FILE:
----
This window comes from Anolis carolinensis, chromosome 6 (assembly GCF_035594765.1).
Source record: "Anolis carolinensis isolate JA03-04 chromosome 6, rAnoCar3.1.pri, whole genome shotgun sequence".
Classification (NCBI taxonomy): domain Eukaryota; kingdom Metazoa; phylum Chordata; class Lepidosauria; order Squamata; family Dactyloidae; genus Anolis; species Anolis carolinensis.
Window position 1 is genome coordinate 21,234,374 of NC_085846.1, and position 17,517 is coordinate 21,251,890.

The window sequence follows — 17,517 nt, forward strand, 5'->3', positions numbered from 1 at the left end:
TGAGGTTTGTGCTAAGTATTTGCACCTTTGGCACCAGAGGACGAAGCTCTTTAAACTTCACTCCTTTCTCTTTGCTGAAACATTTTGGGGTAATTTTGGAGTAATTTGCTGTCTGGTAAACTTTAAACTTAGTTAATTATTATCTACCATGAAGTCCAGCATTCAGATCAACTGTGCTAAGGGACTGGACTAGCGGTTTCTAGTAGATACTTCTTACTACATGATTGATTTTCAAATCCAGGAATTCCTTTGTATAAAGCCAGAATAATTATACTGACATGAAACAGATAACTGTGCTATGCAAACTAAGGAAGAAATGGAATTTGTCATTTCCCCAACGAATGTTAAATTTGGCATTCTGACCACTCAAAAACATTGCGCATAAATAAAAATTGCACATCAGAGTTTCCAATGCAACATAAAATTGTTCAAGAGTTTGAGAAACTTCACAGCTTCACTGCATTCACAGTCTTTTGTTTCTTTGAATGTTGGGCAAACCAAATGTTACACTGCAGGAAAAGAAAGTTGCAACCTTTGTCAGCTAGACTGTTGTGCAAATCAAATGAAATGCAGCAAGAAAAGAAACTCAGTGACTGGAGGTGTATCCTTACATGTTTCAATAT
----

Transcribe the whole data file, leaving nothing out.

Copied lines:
This window comes from Anolis carolinensis, chromosome 6 (assembly GCF_035594765.1).
Source record: "Anolis carolinensis isolate JA03-04 chromosome 6, rAnoCar3.1.pri, whole genome shotgun sequence".
Classification (NCBI taxonomy): domain Eukaryota; kingdom Metazoa; phylum Chordata; class Lepidosauria; order Squamata; family Dactyloidae; genus Anolis; species Anolis carolinensis.
Window position 1 is genome coordinate 21,234,374 of NC_085846.1, and position 17,517 is coordinate 21,251,890.

The window sequence follows — 17,517 nt, forward strand, 5'->3', positions numbered from 1 at the left end:
TGAGGTTTGTGCTAAGTATTTGCACCTTTGGCACCAGAGGACGAAGCTCTTTAAACTTCACTCCTTTCTCTTTGCTGAAACATTTTGGGGTAATTTTGGAGTAATTTGCTGTCTGGTAAACTTTAAACTTAGTTAATTATTATCTACCATGAAGTCCAGCATTCAGATCAACTGTGCTAAGGGACTGGACTAGCGGTTTCTAGTAGATACTTCTTACTACATGATTGATTTTCAAATCCAGGAATTCCTTTGTATAAAGCCAGAATAATTATACTGACATGAAACAGATAACTGTGCTATGCAAACTAAGGAAGAAATGGAATTTGTCATTTCCCCAACGAATGTTAAATTTGGCATTCTGACCACTCAAAAACATTGCGCATAAATAAAAATTGCACATCAGAGTTTCCAATGCAACATAAAATTGTTCAAGAGTTTGAGAAACTTCACAGCTTCACTGCATTCACAGTCTTTTGTTTCTTTGAATGTTGGGCAAACCAAATGTTACACTGCAGGAAAAGAAAGTTGCAACCTTTGTCAGCTAGACTGTTGTGCAAATCAAATGAAATGCAGCAAGAAAAGAAACTCAGTGACTGGAGGTGTATCCTTACATGTTTCAATAT